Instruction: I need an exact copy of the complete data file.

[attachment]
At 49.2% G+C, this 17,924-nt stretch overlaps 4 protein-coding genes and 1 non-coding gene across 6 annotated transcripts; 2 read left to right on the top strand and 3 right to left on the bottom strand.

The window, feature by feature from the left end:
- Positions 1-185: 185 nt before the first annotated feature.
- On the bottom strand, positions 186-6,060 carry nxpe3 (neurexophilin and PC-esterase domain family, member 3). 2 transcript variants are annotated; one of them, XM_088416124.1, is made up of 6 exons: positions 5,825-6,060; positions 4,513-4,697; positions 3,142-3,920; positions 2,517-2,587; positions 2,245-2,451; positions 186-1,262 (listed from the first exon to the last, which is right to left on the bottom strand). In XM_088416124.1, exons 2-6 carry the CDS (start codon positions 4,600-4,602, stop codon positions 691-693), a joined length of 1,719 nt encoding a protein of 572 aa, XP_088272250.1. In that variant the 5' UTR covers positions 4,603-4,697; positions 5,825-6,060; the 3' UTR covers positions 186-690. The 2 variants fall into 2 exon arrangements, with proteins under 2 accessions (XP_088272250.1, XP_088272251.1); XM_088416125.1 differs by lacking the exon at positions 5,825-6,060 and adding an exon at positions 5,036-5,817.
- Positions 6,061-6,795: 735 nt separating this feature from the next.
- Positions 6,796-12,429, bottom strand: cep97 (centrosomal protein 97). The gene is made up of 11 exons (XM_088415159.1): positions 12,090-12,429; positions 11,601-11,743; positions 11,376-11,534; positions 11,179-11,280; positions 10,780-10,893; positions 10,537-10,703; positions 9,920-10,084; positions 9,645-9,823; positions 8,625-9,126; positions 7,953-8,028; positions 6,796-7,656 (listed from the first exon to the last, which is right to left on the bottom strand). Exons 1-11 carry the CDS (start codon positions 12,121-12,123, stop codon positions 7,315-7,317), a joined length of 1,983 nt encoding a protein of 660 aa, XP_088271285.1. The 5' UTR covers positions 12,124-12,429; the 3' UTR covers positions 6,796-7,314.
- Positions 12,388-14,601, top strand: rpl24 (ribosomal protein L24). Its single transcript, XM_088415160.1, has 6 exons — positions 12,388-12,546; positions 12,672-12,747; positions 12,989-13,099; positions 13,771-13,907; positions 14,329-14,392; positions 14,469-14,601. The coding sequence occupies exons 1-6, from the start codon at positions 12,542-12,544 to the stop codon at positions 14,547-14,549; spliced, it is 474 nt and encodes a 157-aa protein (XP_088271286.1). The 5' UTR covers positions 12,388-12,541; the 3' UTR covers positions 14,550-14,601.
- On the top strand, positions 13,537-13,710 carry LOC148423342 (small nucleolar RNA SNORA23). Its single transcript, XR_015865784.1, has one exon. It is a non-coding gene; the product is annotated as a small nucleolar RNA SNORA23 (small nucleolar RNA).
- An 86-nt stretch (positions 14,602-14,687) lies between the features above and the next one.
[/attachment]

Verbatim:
At 49.2% G+C, this 17,924-nt stretch overlaps 4 protein-coding genes and 1 non-coding gene across 6 annotated transcripts; 2 read left to right on the top strand and 3 right to left on the bottom strand.

The window, feature by feature from the left end:
- Positions 1-185: 185 nt before the first annotated feature.
- On the bottom strand, positions 186-6,060 carry nxpe3 (neurexophilin and PC-esterase domain family, member 3). 2 transcript variants are annotated; one of them, XM_088416124.1, is made up of 6 exons: positions 5,825-6,060; positions 4,513-4,697; positions 3,142-3,920; positions 2,517-2,587; positions 2,245-2,451; positions 186-1,262 (listed from the first exon to the last, which is right to left on the bottom strand). In XM_088416124.1, exons 2-6 carry the CDS (start codon positions 4,600-4,602, stop codon positions 691-693), a joined length of 1,719 nt encoding a protein of 572 aa, XP_088272250.1. In that variant the 5' UTR covers positions 4,603-4,697; positions 5,825-6,060; the 3' UTR covers positions 186-690. The 2 variants fall into 2 exon arrangements, with proteins under 2 accessions (XP_088272250.1, XP_088272251.1); XM_088416125.1 differs by lacking the exon at positions 5,825-6,060 and adding an exon at positions 5,036-5,817.
- Positions 6,061-6,795: 735 nt separating this feature from the next.
- Positions 6,796-12,429, bottom strand: cep97 (centrosomal protein 97). The gene is made up of 11 exons (XM_088415159.1): positions 12,090-12,429; positions 11,601-11,743; positions 11,376-11,534; positions 11,179-11,280; positions 10,780-10,893; positions 10,537-10,703; positions 9,920-10,084; positions 9,645-9,823; positions 8,625-9,126; positions 7,953-8,028; positions 6,796-7,656 (listed from the first exon to the last, which is right to left on the bottom strand). Exons 1-11 carry the CDS (start codon positions 12,121-12,123, stop codon positions 7,315-7,317), a joined length of 1,983 nt encoding a protein of 660 aa, XP_088271285.1. The 5' UTR covers positions 12,124-12,429; the 3' UTR covers positions 6,796-7,314.
- Positions 12,388-14,601, top strand: rpl24 (ribosomal protein L24). Its single transcript, XM_088415160.1, has 6 exons — positions 12,388-12,546; positions 12,672-12,747; positions 12,989-13,099; positions 13,771-13,907; positions 14,329-14,392; positions 14,469-14,601. The coding sequence occupies exons 1-6, from the start codon at positions 12,542-12,544 to the stop codon at positions 14,547-14,549; spliced, it is 474 nt and encodes a 157-aa protein (XP_088271286.1). The 5' UTR covers positions 12,388-12,541; the 3' UTR covers positions 14,550-14,601.
- On the top strand, positions 13,537-13,710 carry LOC148423342 (small nucleolar RNA SNORA23). Its single transcript, XR_015865784.1, has one exon. It is a non-coding gene; the product is annotated as a small nucleolar RNA SNORA23 (small nucleolar RNA).
- An 86-nt stretch (positions 14,602-14,687) lies between the features above and the next one.